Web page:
Our drinking water depends on a watershed. The cycle of water flowing through a watershed to a body of water or groundwater helps recycle water every day. Just think, a water molecule you drank today could also have been used by a dinosaur.
Some of the natural elements found in watersheds (like wetlands) also work to provide us clean water by filtering out pollutants. Healthy watersheds and clean water are vital to a healthy you.
Join members of your community when there is a roadside, stream or river clean-up day. Each citizen can take responsibility for keeping our water bodies and our roadways clean.
Water is a natural resource we all need every day. Less than 1 percent of the water on earth is fresh, useable water for our daily needs. Check with the Whiteside County Soil and Water Conservation District to become involved with a local watershed group.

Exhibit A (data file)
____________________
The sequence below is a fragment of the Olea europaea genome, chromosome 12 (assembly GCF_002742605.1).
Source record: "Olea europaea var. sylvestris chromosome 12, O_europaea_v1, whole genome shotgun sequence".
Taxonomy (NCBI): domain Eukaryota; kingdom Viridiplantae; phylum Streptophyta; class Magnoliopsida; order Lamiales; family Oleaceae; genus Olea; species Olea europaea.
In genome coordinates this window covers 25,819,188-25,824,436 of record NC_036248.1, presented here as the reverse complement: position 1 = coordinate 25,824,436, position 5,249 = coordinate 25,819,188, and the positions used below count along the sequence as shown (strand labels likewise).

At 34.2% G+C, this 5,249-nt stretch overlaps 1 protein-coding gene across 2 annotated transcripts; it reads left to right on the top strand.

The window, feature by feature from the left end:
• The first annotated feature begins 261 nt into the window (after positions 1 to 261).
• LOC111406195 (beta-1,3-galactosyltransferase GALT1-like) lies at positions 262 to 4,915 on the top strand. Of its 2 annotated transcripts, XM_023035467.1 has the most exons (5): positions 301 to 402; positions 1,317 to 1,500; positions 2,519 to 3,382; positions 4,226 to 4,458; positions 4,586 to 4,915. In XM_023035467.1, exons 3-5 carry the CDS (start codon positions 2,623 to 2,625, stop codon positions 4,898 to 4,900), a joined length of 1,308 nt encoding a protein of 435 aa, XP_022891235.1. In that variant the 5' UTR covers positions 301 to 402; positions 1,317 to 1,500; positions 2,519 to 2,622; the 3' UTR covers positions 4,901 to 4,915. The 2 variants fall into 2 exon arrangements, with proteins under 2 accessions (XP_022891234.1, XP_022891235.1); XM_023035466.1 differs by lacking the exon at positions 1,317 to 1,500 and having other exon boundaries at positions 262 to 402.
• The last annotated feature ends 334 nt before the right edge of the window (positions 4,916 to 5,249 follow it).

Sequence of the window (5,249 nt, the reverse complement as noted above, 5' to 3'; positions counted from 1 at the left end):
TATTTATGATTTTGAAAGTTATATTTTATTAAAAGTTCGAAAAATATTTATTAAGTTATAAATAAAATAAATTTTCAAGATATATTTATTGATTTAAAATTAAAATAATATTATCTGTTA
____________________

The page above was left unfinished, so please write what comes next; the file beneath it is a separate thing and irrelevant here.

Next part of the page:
There are easy steps we can take to protect the water in our community.
Using a broom instead of a water hose when cleaning your driveway will save water and help prevent pollutants from washing into storm drains.
Storm drains in many cities and towns include a marker that says “No dumping – drains to stream or lake.” This is because leaves and grass clippings dumped into storm drains or a nearby body of water will decompose and take oxygen out of the water for fish and other creatures.
If you have a pet, it’s important to pick up pet waste so it isn’t washed into nearby bodies of water. For more tips, visit www.watershed.illinois.edu.
Celebrate National Soil and Water Stewardship Week – “Where does your water shed?” – April 28 through May 5. This year marks the 58th year of the National Association of Conservation Districts National Stewardship Week. Contact Whiteside County Soil and Water Conservation District or visit www.nacdnet.org/education for more information.
Note to readers – Tara Blakeman is the administrative coordinator for Whiteside County Soil and Water Conservation District.